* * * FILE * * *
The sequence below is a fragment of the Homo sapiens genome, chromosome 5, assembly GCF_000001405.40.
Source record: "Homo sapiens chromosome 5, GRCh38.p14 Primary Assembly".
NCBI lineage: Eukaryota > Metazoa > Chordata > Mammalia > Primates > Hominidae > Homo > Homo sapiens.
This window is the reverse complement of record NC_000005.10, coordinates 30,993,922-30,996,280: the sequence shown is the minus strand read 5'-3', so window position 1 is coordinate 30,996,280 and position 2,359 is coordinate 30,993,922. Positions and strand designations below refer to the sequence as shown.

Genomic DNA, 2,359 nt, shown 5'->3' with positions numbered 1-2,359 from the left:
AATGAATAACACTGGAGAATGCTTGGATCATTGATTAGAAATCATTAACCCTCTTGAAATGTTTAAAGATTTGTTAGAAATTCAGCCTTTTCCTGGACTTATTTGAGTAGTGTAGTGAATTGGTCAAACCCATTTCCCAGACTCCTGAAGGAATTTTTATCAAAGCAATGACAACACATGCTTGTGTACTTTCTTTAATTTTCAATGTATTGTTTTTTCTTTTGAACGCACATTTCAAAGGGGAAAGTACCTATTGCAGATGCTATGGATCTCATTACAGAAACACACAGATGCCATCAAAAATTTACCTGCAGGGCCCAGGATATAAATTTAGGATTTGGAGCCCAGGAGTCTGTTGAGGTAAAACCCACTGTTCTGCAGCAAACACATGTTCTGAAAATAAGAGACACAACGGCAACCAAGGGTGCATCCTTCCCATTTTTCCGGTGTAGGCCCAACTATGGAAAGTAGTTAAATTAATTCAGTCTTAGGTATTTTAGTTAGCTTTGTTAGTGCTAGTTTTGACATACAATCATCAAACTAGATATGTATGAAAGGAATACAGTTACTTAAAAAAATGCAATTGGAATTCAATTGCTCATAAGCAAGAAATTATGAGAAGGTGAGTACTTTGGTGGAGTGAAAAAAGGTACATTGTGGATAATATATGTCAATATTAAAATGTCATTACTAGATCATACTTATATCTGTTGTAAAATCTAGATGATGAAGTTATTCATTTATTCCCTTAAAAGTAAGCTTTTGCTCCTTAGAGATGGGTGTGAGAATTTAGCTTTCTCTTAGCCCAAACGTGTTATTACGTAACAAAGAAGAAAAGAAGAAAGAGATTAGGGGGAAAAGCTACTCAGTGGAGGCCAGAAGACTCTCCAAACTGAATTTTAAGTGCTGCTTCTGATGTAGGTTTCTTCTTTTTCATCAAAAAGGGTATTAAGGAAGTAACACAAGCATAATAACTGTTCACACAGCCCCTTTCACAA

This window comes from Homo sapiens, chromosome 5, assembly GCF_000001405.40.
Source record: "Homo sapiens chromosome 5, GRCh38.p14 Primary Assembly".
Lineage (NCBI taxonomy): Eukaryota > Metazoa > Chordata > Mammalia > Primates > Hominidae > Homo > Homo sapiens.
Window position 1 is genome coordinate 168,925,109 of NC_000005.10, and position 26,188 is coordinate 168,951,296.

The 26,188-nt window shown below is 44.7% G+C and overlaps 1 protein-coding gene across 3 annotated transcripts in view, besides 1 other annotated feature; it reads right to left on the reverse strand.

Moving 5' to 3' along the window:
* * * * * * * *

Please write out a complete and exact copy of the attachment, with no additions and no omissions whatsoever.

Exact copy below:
The sequence below is a fragment of the Homo sapiens genome, chromosome 5, assembly GCF_000001405.40.
Source record: "Homo sapiens chromosome 5, GRCh38.p14 Primary Assembly".
NCBI lineage: Eukaryota > Metazoa > Chordata > Mammalia > Primates > Hominidae > Homo > Homo sapiens.
This window is the reverse complement of record NC_000005.10, coordinates 30,993,922-30,996,280: the sequence shown is the minus strand read 5'-3', so window position 1 is coordinate 30,996,280 and position 2,359 is coordinate 30,993,922. Positions and strand designations below refer to the sequence as shown.

Genomic DNA, 2,359 nt, shown 5'->3' with positions numbered 1-2,359 from the left:
AATGAATAACACTGGAGAATGCTTGGATCATTGATTAGAAATCATTAACCCTCTTGAAATGTTTAAAGATTTGTTAGAAATTCAGCCTTTTCCTGGACTTATTTGAGTAGTGTAGTGAATTGGTCAAACCCATTTCCCAGACTCCTGAAGGAATTTTTATCAAAGCAATGACAACACATGCTTGTGTACTTTCTTTAATTTTCAATGTATTGTTTTTTCTTTTGAACGCACATTTCAAAGGGGAAAGTACCTATTGCAGATGCTATGGATCTCATTACAGAAACACACAGATGCCATCAAAAATTTACCTGCAGGGCCCAGGATATAAATTTAGGATTTGGAGCCCAGGAGTCTGTTGAGGTAAAACCCACTGTTCTGCAGCAAACACATGTTCTGAAAATAAGAGACACAACGGCAACCAAGGGTGCATCCTTCCCATTTTTCCGGTGTAGGCCCAACTATGGAAAGTAGTTAAATTAATTCAGTCTTAGGTATTTTAGTTAGCTTTGTTAGTGCTAGTTTTGACATACAATCATCAAACTAGATATGTATGAAAGGAATACAGTTACTTAAAAAAATGCAATTGGAATTCAATTGCTCATAAGCAAGAAATTATGAGAAGGTGAGTACTTTGGTGGAGTGAAAAAAGGTACATTGTGGATAATATATGTCAATATTAAAATGTCATTACTAGATCATACTTATATCTGTTGTAAAATCTAGATGATGAAGTTATTCATTTATTCCCTTAAAAGTAAGCTTTTGCTCCTTAGAGATGGGTGTGAGAATTTAGCTTTCTCTTAGCCCAAACGTGTTATTACGTAACAAAGAAGAAAAGAAGAAAGAGATTAGGGGGAAAAGCTACTCAGTGGAGGCCAGAAGACTCTCCAAACTGAATTTTAAGTGCTGCTTCTGATGTAGGTTTCTTCTTTTTCATCAAAAAGGGTATTAAGGAAGTAACACAAGCATAATAACTGTTCACACAGCCCCTTTCACAA

This window comes from Homo sapiens, chromosome 5, assembly GCF_000001405.40.
Source record: "Homo sapiens chromosome 5, GRCh38.p14 Primary Assembly".
Lineage (NCBI taxonomy): Eukaryota > Metazoa > Chordata > Mammalia > Primates > Hominidae > Homo > Homo sapiens.
Window position 1 is genome coordinate 168,925,109 of NC_000005.10, and position 26,188 is coordinate 168,951,296.

The 26,188-nt window shown below is 44.7% G+C and overlaps 1 protein-coding gene across 3 annotated transcripts in view, besides 1 other annotated feature; it reads right to left on the reverse strand.

Moving 5' to 3' along the window: